The mirror was a duplicate of the one I just made (which I still haven't applied a finish to), except without the shelf. The spice rack was made out of maple with housed dadoes and wedged through-tenons. I'll write a post on those projects later. Lumber was purchased from Dunham Hardwoods and I am still satisfied with the quality and care Zach puts into every order, no matter how small.
Back to the task at hand.
With the mirror construction complete, it's time to get started building the bench. Here's a reminder of what that's going to look like:
I decided to start with the frame assemblies that surround the panels.
First up, get groovy.
Next: Tongue DepressingAwhile back I purchased the Wide Blade Conversion Kit add-on for the Veritas Small Plow Plane that converts it into a tongue cutting plane. I only bought the 1/4" tongue cutter because I usually only work in 3/4" stock. The 1/4" tongues that it creates are supposed to fit perfectly in to the 1/4" grooves I just finished making a ton of, and they even have a video showing just how easy it is.
Problem #1Veritas provides you with something called a "shaving deflector" that is supposed to divert the shavings as they come off the blade and guide them up through the middle and out of the plane. Perhaps this works with wider tongue cutters, but not with the 1/4" tongue cutter. The shavings just jam between the deflector, blade and skate. This happens regardless of how light of a cut I take, or how long my board is, and it happens after only a few passes.
My finger is too big to reach in and dig the shavings out, and they jam up in there so tightly that I have to jam the point of a pencil into the packed shavings to clear them out. The frequency at which I have to stop what I'm doing to clear shavings out of the plane in this way is really annoying to the point that I consider it a design flaw.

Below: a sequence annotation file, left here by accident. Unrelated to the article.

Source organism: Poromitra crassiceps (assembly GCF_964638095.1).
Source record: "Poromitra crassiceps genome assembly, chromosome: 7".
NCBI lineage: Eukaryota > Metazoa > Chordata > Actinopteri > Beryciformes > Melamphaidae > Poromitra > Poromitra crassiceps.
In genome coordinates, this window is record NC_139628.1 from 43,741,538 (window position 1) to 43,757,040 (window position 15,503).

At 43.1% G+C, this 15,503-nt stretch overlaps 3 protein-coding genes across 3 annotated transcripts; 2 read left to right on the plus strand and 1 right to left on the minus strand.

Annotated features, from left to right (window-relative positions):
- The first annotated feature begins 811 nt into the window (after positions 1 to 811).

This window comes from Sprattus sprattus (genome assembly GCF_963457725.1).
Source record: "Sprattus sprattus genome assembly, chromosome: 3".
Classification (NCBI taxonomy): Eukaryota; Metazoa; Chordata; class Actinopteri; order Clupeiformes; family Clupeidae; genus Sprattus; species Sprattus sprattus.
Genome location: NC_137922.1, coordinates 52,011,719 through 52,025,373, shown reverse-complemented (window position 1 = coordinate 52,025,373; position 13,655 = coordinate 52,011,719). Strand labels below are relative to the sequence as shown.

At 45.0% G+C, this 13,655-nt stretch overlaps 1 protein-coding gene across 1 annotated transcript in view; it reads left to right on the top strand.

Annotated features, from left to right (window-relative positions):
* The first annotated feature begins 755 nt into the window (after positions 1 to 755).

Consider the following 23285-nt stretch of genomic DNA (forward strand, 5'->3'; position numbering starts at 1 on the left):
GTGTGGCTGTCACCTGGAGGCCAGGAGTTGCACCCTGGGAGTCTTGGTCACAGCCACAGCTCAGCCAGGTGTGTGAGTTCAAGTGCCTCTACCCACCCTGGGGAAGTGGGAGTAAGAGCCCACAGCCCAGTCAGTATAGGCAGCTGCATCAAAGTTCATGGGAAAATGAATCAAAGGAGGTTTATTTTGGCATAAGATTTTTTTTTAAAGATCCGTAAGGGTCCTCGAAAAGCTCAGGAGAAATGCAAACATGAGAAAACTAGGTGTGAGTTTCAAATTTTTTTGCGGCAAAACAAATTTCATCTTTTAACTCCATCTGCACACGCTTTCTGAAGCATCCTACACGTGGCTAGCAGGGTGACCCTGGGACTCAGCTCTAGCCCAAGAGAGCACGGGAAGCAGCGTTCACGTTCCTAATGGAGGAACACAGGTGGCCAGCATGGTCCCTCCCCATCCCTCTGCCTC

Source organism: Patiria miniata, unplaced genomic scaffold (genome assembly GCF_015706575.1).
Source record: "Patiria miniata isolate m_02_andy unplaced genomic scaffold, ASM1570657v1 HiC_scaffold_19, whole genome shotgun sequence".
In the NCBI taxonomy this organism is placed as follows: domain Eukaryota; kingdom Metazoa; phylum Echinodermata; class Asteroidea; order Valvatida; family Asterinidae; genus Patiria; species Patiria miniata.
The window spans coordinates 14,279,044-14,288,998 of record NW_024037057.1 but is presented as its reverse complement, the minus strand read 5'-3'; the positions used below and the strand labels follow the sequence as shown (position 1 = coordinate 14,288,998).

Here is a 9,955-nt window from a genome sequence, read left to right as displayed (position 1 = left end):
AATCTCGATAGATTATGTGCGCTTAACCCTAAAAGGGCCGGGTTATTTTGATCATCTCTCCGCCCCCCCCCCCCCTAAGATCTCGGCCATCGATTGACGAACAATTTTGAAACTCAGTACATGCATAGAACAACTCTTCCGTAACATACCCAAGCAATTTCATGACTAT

I've tried not using the shaving deflector, but the result is the same. Searches on the interwebs for people with similar problems got me nowhere. I now understand what Christopher Schwarz is talking about when he says he prefers when the escapements on moving fillister planes eject shavings onto the bench, not into your hand. I vote for a redesign. I'm going to ask Lee Valley if I'm doing something wrong, which is entirely possible as this is the first time I've used this tongue cutting blade.
I cut all of the tongues only to find out that none of the tongues will fit into any of the grooves. The tongues are too wide and/or the grooves are too narrow.
Not like the video at all.
So I decided to use the new fractional dial caliper I just bought from Lee Valley (accurate to 1/100th of an inch) to make sure all of the groove blades and the tongue cutter are the correct dimensions. Turns out, they're not.
5 groove blades and 1 tongue cutter. Caliper set precisely on 0" when closed completely.
The 3/8" Groove Blade is .005" wider than 3/8" This isn't really a problem because I'd rather have a wider groove than a groove that isn't wide enough.
The 5/16" Groove Blade is .005" narrower than 5/16" (Problem)
The 1/4" Groove Blade (which I just used to cut all of those grooves) is .005" narrower than 1/4" (Problem)
The 3/16" Groove Blade is exactly 3/16" (awesome)
The 1/8" Groove Blade is .01" wider than 1/8" (not really a problem)
The 1/4" Tongue Cutting Blade is .003" narrower than 1/4" (Problem)
Here you can see the end result width of the narrower-than-1/4" groove
And the end result width of the wider-than-1/4" tongue
Overall differences from the advertised dimensions
I'm going to be contacting Lee Valley to ask them to replace the groove cutters. The whole point in buying the Wide Blade Conversion Kit was to save myself some time. I don't anticipate there being a problem. They have a long history of excellent customer service.
Solution (for now)I took my Large Shoulder Plane and trimmed all of the tongues and made them narrow enough to fit into the grooves. Here's the progress shot so far:
30 Grooves, 16 Tongues (trimmed), and 4 Rabbets